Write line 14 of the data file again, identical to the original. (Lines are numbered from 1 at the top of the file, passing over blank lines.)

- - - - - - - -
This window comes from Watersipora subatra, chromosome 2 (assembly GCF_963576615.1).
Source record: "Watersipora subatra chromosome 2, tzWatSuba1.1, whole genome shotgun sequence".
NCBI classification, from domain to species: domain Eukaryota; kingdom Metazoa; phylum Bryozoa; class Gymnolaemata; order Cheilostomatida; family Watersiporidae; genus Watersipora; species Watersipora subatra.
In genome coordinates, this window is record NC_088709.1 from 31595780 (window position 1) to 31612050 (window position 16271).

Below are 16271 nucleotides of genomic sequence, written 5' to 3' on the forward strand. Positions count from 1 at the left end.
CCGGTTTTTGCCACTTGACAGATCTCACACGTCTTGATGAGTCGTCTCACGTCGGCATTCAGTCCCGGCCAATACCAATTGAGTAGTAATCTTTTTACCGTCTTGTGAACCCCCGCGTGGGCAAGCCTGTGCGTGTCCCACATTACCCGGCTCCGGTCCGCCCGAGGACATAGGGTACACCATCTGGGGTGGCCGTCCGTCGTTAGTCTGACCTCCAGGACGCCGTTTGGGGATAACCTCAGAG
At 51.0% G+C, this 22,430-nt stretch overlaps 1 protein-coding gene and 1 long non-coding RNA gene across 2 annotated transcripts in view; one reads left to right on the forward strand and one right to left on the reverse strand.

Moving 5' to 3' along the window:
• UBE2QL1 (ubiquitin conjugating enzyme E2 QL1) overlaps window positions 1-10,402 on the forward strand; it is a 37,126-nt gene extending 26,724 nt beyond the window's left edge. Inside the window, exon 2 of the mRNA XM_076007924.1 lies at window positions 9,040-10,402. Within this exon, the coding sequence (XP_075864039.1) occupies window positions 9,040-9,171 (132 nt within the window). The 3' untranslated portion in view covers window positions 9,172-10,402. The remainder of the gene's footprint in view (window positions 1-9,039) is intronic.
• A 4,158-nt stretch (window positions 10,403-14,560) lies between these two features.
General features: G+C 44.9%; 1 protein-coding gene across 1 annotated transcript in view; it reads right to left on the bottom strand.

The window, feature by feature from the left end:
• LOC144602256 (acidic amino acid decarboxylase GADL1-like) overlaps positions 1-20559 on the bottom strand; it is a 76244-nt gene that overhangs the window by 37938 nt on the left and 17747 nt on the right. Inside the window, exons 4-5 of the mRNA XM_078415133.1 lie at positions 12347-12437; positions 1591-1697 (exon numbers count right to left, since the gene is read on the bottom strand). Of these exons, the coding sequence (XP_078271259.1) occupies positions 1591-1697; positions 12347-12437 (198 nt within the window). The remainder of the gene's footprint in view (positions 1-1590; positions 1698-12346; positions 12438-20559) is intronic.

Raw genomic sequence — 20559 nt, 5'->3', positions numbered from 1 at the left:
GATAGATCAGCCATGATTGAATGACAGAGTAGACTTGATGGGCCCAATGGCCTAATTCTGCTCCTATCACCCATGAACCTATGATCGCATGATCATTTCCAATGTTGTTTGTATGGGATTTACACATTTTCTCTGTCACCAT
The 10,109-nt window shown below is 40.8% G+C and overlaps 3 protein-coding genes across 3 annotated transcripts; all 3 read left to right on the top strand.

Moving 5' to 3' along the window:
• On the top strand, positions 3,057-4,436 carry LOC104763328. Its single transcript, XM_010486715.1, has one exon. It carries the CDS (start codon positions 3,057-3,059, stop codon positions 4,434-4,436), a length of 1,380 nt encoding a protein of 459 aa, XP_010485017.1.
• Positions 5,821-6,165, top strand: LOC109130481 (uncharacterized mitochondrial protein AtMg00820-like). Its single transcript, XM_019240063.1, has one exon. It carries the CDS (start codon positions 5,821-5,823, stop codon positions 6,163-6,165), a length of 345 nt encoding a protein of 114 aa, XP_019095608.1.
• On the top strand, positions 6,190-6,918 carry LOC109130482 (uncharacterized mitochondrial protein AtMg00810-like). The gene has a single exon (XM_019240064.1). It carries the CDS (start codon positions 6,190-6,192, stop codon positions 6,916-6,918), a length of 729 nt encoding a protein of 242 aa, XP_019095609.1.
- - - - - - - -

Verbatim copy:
Raw genomic sequence — 20559 nt, 5'->3', positions numbered from 1 at the left: